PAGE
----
Most of you will remember the first time you sat in a science class, safety goggles fastened, eyes focused on a Bunsen burner sitting on the lab table. The teacher had just introduced you to this novel piece of equipment and was telling you how to avoid scorching yourself (or someone else, or more). Your teacher may have also mentioned that the tip of the flame is hotter than the base – but is this true? Most classroom thermometers can’t handle fire, and you probably wouldn’t want to use your finger to measure the temperature (it wouldn’t give you much quantitative data, anyway). Thankfully, Altair solutions can help us find out if your teacher was right or full of hot air.
To investigate, we used LOGEresearch, the ultimate simulation tool to investigate reactive flows using complex chemical kinetics. LOGEresearch can predict emission levels of soot, NOx, CO, and unburned hydrocarbons. The software offers faster computation times than those of traditional CFD analysis, and has additional benefits, like the ability to show users detailed chemistry.
LOGEresearch has a graphical user interface (GUI) that lets the user build models by connecting blocks, similar to 1D simulation tools.
You can see the basic data required for the calculation (definition of chemical reaction formulas related to gas combustion, etc.) in the table below:
To investigate accurately, we needed to recreate the chemical reaction process of a burning flame. Typically, a Bunsen burner uses methane gas, known chemically as CH4; when combined with air and an ignition source, it can oxidize. LOGEresearch decided the ratio of fuel to oxidizer based on a complete fuel burn. In this instance, the chemical equation to solve is:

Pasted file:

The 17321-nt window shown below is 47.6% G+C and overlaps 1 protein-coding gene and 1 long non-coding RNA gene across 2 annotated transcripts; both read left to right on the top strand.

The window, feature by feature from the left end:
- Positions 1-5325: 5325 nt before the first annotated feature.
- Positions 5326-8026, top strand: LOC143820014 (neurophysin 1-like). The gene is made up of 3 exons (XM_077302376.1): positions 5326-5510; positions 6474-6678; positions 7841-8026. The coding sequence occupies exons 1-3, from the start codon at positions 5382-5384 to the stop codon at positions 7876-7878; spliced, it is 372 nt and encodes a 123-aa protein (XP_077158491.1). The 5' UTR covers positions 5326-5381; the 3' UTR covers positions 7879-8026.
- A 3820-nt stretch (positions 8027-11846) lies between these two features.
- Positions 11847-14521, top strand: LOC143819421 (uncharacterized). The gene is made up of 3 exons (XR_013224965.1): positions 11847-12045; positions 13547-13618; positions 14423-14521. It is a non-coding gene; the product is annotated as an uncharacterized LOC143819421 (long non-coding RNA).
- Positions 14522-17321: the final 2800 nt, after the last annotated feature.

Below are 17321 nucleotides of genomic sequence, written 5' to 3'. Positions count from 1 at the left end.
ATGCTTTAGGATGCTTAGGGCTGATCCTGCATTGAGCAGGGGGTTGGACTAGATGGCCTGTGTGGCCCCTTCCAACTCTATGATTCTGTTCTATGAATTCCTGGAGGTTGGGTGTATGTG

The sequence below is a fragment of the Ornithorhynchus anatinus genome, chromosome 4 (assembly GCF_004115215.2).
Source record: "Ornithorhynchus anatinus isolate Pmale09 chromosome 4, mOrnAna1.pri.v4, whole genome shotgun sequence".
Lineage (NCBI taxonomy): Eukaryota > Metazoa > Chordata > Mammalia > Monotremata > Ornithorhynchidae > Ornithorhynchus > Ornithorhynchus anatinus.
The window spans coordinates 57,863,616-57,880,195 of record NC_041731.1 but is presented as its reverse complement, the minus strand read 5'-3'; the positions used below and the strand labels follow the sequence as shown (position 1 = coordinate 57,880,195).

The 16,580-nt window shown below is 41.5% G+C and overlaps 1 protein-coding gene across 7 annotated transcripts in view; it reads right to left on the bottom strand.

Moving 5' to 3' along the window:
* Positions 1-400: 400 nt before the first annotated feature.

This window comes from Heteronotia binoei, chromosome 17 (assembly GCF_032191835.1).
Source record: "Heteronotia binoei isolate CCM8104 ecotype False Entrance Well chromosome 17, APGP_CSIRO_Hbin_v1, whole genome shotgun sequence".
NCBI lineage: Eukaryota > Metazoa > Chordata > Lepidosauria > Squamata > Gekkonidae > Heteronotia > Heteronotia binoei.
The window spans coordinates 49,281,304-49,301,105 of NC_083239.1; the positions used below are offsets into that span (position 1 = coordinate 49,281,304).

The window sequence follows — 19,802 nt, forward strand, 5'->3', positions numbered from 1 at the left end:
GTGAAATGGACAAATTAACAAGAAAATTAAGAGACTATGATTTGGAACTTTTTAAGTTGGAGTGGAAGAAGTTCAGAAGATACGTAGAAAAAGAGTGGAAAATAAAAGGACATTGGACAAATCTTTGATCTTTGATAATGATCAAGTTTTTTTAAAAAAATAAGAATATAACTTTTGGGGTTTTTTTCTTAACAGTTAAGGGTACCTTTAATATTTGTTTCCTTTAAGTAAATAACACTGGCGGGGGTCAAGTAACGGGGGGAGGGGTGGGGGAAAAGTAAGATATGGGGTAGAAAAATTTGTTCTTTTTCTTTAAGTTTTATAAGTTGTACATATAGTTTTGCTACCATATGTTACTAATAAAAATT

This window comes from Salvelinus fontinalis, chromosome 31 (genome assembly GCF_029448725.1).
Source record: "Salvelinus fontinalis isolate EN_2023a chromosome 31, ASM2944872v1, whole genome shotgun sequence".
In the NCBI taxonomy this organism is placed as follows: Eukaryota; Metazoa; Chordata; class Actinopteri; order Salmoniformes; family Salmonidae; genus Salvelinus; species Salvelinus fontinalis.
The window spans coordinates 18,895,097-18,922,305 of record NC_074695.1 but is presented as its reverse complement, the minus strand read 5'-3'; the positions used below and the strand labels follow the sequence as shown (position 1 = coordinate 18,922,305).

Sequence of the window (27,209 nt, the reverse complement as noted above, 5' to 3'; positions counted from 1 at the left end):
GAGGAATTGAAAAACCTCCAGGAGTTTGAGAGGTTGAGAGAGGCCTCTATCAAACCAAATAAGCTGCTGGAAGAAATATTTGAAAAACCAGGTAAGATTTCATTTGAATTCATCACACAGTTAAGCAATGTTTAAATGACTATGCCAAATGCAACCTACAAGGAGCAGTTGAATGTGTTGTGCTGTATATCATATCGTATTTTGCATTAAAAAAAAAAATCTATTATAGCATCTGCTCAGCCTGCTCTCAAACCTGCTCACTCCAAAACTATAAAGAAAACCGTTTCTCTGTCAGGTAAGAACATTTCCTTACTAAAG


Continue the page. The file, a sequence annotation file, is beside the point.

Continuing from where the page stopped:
CH 4 + 2O 2 + 8N 2- > CO 2 + 2H 2 O + 8N 2.
The conditions are shown in the figure below:
With this process set, we then needed to identify a steady state. The distribution of fuel during this process almost disappeared within 1 millimeter from the ignition point, as you can see in the graph below:
With a steady state established, a temperature distribution was produced recording the hottest temperature at 1850°C. The temperature of a gas burner is typically around 1800°C, so we felt confident with the results so far. Based on these results, the conclusion is that the hottest point was 5 millimeters from the ignition source.
So, was your teacher right? What we found is that the base of the flame has the highest amount of oxygen reacting with the fuel source during combustion. Thanks to LOGEresearch’s ability to simulate flows as well as chemical reactions, it represents the heat rising and therefore registers a hotter temperature at the tip of the flame. To us, it looks like your teacher was right – at least in Bunsen burners, the tip is the flame’s hottest region. Maybe teachers do know a thing or two after all, contrary to what our high school selves often thought. A quick disclaimer: The flame we simulated for this experiment was small. A regular flame from a Bunsen burner would be larger, but the same principles would likely apply.
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